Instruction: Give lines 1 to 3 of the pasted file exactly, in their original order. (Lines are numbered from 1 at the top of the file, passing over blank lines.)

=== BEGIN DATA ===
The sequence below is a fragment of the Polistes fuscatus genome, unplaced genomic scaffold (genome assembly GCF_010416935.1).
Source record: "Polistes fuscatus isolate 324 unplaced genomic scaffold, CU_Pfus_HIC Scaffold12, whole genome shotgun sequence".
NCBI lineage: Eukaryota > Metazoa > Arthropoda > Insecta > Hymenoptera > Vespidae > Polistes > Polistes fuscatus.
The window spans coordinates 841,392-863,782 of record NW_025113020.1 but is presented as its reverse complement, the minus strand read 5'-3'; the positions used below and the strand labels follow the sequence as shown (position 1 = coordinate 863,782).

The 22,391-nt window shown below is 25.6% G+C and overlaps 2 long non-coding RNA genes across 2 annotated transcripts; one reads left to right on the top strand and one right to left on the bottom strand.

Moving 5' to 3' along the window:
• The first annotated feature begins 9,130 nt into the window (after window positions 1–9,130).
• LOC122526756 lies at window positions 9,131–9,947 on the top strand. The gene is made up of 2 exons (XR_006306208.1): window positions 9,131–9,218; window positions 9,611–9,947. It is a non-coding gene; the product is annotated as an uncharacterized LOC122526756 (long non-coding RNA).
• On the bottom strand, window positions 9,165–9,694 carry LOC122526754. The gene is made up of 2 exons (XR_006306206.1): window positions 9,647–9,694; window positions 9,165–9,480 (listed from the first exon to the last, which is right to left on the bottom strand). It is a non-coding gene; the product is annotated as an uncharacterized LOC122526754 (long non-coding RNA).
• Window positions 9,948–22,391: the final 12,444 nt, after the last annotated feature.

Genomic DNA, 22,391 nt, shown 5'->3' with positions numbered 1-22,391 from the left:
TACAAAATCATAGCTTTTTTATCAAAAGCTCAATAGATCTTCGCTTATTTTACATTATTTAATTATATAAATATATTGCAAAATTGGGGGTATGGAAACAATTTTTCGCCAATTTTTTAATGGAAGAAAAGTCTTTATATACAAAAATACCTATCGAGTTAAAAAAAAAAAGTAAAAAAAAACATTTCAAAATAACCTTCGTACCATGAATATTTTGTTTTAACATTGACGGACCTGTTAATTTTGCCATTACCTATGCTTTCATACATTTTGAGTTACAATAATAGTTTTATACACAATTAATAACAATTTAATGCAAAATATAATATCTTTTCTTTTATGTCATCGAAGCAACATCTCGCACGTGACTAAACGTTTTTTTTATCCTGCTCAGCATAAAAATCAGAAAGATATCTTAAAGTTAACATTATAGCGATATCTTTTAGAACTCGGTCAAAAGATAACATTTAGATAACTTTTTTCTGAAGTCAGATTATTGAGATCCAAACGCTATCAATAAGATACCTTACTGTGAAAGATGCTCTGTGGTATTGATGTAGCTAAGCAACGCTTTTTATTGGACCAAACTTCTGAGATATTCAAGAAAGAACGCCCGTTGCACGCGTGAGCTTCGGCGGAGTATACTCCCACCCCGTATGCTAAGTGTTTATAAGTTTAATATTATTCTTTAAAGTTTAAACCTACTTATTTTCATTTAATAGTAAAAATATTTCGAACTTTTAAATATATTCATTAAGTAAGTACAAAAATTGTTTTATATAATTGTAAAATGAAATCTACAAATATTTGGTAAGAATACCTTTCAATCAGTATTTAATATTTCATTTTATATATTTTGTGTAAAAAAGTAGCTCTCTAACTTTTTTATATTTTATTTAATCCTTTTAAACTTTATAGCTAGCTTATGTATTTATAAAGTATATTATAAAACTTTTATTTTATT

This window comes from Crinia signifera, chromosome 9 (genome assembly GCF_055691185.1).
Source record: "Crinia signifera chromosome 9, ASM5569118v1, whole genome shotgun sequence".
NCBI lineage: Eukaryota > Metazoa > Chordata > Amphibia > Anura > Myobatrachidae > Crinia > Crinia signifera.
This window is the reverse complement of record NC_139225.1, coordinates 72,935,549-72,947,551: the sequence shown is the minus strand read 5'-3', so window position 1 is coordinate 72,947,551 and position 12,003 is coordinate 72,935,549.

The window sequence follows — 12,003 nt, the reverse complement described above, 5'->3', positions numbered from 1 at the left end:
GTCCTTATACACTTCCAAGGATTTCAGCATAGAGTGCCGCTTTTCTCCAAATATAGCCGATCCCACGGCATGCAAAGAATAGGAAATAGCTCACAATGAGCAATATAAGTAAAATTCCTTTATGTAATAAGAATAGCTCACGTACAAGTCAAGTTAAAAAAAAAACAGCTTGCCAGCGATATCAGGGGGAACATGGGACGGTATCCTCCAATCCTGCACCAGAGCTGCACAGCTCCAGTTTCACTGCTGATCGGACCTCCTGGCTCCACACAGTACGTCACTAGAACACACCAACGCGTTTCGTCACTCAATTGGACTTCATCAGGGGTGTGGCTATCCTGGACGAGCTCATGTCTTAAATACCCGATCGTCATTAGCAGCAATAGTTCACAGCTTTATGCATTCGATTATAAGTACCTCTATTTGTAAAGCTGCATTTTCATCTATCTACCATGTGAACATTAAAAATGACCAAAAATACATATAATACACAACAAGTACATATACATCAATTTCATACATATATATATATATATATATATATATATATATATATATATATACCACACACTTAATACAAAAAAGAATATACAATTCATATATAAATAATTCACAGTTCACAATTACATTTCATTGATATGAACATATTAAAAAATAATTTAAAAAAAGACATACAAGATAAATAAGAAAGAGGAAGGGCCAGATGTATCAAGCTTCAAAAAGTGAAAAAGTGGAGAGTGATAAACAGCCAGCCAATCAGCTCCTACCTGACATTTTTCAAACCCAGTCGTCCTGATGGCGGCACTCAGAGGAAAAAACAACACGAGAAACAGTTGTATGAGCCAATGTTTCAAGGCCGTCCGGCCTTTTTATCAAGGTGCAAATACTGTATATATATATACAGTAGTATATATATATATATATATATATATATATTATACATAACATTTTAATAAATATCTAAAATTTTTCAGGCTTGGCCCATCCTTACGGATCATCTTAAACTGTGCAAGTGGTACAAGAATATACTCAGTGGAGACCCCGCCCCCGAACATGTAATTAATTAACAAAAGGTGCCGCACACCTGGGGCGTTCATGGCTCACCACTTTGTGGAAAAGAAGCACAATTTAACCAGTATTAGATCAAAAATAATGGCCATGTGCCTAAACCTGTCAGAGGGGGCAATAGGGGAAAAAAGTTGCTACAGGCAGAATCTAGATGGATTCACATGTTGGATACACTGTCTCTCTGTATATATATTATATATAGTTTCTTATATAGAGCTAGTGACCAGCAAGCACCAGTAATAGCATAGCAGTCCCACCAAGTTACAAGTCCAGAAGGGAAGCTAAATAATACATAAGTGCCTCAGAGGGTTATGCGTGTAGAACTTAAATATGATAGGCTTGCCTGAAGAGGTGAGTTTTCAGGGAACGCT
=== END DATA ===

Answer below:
The sequence below is a fragment of the Polistes fuscatus genome, unplaced genomic scaffold (genome assembly GCF_010416935.1).
Source record: "Polistes fuscatus isolate 324 unplaced genomic scaffold, CU_Pfus_HIC Scaffold12, whole genome shotgun sequence".
NCBI lineage: Eukaryota > Metazoa > Arthropoda > Insecta > Hymenoptera > Vespidae > Polistes > Polistes fuscatus.